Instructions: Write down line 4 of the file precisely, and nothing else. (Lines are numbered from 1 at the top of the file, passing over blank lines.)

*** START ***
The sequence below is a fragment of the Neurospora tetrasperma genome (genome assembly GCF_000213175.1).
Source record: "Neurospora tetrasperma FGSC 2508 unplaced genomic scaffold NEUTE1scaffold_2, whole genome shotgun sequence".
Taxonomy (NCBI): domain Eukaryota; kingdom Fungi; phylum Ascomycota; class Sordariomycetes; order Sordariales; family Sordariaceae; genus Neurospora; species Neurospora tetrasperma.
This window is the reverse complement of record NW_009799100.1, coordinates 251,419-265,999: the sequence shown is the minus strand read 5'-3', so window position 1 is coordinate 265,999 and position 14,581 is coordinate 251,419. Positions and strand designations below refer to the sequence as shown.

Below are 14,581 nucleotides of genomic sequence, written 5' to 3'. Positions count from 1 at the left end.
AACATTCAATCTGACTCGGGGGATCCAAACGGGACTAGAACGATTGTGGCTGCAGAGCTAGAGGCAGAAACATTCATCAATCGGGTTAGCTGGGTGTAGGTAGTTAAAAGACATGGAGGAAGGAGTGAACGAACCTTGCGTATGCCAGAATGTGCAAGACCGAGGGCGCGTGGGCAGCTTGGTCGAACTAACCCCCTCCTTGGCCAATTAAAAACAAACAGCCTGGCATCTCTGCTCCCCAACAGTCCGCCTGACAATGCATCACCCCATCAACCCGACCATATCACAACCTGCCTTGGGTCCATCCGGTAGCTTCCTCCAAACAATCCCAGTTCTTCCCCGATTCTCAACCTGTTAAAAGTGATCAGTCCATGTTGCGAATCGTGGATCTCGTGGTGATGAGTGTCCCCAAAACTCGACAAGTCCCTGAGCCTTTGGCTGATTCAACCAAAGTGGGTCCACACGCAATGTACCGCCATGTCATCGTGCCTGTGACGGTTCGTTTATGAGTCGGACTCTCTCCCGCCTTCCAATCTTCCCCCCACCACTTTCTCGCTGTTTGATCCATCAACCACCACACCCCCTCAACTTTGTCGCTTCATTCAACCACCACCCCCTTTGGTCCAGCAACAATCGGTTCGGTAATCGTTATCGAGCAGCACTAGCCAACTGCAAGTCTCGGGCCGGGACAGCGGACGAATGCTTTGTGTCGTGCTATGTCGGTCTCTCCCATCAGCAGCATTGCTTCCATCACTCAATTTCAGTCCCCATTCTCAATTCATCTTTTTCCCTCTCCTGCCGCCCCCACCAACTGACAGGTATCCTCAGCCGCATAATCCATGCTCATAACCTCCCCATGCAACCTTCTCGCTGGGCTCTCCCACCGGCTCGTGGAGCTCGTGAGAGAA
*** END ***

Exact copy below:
This window is the reverse complement of record NW_009799100.1, coordinates 251,419-265,999: the sequence shown is the minus strand read 5'-3', so window position 1 is coordinate 265,999 and position 14,581 is coordinate 251,419. Positions and strand designations below refer to the sequence as shown.